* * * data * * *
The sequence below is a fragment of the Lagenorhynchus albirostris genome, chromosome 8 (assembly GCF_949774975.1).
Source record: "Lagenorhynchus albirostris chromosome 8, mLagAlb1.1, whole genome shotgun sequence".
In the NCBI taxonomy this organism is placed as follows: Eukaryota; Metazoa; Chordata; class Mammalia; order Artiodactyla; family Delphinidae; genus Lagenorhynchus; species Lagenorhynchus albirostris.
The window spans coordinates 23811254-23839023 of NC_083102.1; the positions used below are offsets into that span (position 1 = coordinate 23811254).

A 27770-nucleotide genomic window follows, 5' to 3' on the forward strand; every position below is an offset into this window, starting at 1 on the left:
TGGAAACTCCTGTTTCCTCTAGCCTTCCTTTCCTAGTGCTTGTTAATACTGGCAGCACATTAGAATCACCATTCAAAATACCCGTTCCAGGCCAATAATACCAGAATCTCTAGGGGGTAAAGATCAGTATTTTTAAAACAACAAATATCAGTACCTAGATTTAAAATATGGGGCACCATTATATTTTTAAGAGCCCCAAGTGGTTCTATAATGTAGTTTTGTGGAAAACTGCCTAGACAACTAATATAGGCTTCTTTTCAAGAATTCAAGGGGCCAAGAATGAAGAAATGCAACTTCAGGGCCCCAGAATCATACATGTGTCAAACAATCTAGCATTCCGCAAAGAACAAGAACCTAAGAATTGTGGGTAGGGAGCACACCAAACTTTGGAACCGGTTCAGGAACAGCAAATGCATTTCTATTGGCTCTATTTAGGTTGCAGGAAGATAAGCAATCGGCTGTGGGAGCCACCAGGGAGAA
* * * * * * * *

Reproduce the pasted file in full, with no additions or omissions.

The sequence below is a fragment of the Lagenorhynchus albirostris genome, chromosome 8 (assembly GCF_949774975.1).
Source record: "Lagenorhynchus albirostris chromosome 8, mLagAlb1.1, whole genome shotgun sequence".
In the NCBI taxonomy this organism is placed as follows: Eukaryota; Metazoa; Chordata; class Mammalia; order Artiodactyla; family Delphinidae; genus Lagenorhynchus; species Lagenorhynchus albirostris.
The window spans coordinates 23811254-23839023 of NC_083102.1; the positions used below are offsets into that span (position 1 = coordinate 23811254).

A 27770-nucleotide genomic window follows, 5' to 3' on the forward strand; every position below is an offset into this window, starting at 1 on the left:
TGGAAACTCCTGTTTCCTCTAGCCTTCCTTTCCTAGTGCTTGTTAATACTGGCAGCACATTAGAATCACCATTCAAAATACCCGTTCCAGGCCAATAATACCAGAATCTCTAGGGGGTAAAGATCAGTATTTTTAAAACAACAAATATCAGTACCTAGATTTAAAATATGGGGCACCATTATATTTTTAAGAGCCCCAAGTGGTTCTATAATGTAGTTTTGTGGAAAACTGCCTAGACAACTAATATAGGCTTCTTTTCAAGAATTCAAGGGGCCAAGAATGAAGAAATGCAACTTCAGGGCCCCAGAATCATACATGTGTCAAACAATCTAGCATTCCGCAAAGAACAAGAACCTAAGAATTGTGGGTAGGGAGCACACCAAACTTTGGAACCGGTTCAGGAACAGCAAATGCATTTCTATTGGCTCTATTTAGGTTGCAGGAAGATAAGCAATCGGCTGTGGGAGCCACCAGGGAGAA